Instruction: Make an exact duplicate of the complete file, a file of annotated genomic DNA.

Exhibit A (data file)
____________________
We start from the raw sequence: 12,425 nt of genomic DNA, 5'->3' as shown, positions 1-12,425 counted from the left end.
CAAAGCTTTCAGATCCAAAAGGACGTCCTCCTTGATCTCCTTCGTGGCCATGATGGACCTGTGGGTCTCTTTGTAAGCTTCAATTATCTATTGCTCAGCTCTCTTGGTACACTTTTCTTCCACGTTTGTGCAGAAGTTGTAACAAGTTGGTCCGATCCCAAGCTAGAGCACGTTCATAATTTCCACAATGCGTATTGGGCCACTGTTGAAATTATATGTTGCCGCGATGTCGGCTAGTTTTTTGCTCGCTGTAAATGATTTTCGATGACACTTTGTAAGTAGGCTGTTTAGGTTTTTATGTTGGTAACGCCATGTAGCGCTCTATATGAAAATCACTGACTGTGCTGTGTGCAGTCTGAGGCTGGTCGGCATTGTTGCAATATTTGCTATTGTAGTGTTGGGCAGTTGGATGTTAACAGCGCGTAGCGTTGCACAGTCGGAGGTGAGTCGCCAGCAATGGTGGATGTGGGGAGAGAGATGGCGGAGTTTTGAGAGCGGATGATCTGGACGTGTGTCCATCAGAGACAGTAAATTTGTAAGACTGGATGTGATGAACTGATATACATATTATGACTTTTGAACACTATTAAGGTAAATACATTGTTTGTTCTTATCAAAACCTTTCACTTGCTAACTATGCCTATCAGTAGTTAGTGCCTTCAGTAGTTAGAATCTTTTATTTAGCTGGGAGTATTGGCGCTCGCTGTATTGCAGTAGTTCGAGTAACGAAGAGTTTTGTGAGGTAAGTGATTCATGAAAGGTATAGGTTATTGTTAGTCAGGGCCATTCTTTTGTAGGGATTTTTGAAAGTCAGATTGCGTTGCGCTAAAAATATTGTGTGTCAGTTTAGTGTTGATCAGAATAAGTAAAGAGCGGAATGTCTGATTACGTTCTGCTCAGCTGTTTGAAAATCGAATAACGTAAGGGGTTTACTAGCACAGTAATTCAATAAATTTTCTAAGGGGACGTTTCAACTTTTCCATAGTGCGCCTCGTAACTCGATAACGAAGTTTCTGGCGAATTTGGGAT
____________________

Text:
We start from the raw sequence: 12,425 nt of genomic DNA, 5'->3' as shown, positions 1-12,425 counted from the left end.
CAAAGCTTTCAGATCCAAAAGGACGTCCTCCTTGATCTCCTTCGTGGCCATGATGGACCTGTGGGTCTCTTTGTAAGCTTCAATTATCTATTGCTCAGCTCTCTTGGTACACTTTTCTTCCACGTTTGTGCAGAAGTTGTAACAAGTTGGTCCGATCCCAAGCTAGAGCACGTTCATAATTTCCACAATGCGTATTGGGCCACTGTTGAAATTATATGTTGCCGCGATGTCGGCTAGTTTTTTGCTCGCTGTAAATGATTTTCGATGACACTTTGTAAGTAGGCTGTTTAGGTTTTTATGTTGGTAACGCCATGTAGCGCTCTATATGAAAATCACTGACTGTGCTGTGTGCAGTCTGAGGCTGGTCGGCATTGTTGCAATATTTGCTATTGTAGTGTTGGGCAGTTGGATGTTAACAGCGCGTAGCGTTGCACAGTCGGAGGTGAGTCGCCAGCAATGGTGGATGTGGGGAGAGAGATGGCGGAGTTTTGAGAGCGGATGATCTGGACGTGTGTCCATCAGAGACAGTAAATTTGTAAGACTGGATGTGATGAACTGATATACATATTATGACTTTTGAACACTATTAAGGTAAATACATTGTTTGTTCTTATCAAAACCTTTCACTTGCTAACTATGCCTATCAGTAGTTAGTGCCTTCAGTAGTTAGAATCTTTTATTTAGCTGGGAGTATTGGCGCTCGCTGTATTGCAGTAGTTCGAGTAACGAAGAGTTTTGTGAGGTAAGTGATTCATGAAAGGTATAGGTTATTGTTAGTCAGGGCCATTCTTTTGTAGGGATTTTTGAAAGTCAGATTGCGTTGCGCTAAAAATATTGTGTGTCAGTTTAGTGTTGATCAGAATAAGTAAAGAGCGGAATGTCTGATTACGTTCTGCTCAGCTGTTTGAAAATCGAATAACGTAAGGGGTTTACTAGCACAGTAATTCAATAAATTTTCTAAGGGGACGTTTCAACTTTTCCATAGTGCGCCTCGTAACTCGATAACGAAGTTTCTGGCGAATTTGGGAT